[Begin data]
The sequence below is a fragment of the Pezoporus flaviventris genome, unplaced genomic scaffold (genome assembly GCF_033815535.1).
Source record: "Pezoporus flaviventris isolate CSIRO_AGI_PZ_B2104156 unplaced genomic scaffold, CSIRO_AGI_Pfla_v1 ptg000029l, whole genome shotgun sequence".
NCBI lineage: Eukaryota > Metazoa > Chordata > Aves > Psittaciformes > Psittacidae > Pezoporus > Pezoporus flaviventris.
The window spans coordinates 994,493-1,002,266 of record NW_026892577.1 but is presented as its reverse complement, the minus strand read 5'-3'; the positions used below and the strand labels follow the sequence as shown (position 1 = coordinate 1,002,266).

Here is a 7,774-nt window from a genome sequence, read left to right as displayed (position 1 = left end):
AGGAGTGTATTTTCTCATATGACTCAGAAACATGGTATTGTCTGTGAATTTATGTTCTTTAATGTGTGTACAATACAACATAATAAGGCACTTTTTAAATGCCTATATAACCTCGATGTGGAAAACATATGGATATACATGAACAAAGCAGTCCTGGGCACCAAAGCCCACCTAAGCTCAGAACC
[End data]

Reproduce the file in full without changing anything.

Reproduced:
The sequence below is a fragment of the Pezoporus flaviventris genome, unplaced genomic scaffold (genome assembly GCF_033815535.1).
Source record: "Pezoporus flaviventris isolate CSIRO_AGI_PZ_B2104156 unplaced genomic scaffold, CSIRO_AGI_Pfla_v1 ptg000029l, whole genome shotgun sequence".
NCBI lineage: Eukaryota > Metazoa > Chordata > Aves > Psittaciformes > Psittacidae > Pezoporus > Pezoporus flaviventris.
The window spans coordinates 994,493-1,002,266 of record NW_026892577.1 but is presented as its reverse complement, the minus strand read 5'-3'; the positions used below and the strand labels follow the sequence as shown (position 1 = coordinate 1,002,266).

Here is a 7,774-nt window from a genome sequence, read left to right as displayed (position 1 = left end):
AGGAGTGTATTTTCTCATATGACTCAGAAACATGGTATTGTCTGTGAATTTATGTTCTTTAATGTGTGTACAATACAACATAATAAGGCACTTTTTAAATGCCTATATAACCTCGATGTGGAAAACATATGGATATACATGAACAAAGCAGTCCTGGGCACCAAAGCCCACCTAAGCTCAGAACC